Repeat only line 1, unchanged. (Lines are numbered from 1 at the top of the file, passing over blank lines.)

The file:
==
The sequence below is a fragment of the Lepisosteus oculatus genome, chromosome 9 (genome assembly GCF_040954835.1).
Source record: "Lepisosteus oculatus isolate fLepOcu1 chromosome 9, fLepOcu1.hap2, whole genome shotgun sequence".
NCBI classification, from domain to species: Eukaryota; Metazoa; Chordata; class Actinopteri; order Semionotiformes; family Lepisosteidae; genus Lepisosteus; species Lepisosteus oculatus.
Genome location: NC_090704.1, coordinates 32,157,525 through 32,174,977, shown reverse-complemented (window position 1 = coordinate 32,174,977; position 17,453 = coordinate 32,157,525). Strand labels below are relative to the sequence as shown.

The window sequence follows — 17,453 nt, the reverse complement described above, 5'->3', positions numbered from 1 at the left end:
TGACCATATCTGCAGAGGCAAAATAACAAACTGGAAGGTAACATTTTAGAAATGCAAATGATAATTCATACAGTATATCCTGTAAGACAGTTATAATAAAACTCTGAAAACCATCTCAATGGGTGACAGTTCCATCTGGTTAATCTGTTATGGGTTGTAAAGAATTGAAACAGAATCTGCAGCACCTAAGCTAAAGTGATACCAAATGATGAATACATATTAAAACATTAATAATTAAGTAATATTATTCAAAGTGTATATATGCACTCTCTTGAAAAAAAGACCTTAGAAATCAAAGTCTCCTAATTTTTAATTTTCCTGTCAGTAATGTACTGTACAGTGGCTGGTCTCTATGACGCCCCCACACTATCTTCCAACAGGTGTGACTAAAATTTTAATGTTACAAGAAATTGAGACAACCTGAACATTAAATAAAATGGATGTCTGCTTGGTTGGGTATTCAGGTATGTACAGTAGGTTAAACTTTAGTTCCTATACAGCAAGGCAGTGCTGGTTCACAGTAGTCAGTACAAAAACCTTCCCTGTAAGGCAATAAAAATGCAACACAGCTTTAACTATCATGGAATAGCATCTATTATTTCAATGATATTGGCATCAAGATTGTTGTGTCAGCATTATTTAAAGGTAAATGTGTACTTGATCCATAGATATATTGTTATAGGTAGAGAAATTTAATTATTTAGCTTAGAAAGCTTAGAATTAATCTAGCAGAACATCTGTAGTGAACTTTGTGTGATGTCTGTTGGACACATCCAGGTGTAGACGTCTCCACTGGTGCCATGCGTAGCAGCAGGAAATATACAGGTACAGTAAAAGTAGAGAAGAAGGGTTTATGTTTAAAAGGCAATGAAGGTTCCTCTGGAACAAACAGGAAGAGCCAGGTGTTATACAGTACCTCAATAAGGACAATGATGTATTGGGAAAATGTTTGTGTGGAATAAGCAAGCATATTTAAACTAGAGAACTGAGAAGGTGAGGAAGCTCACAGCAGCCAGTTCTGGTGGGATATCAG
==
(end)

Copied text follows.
The sequence below is a fragment of the Lepisosteus oculatus genome, chromosome 9 (genome assembly GCF_040954835.1).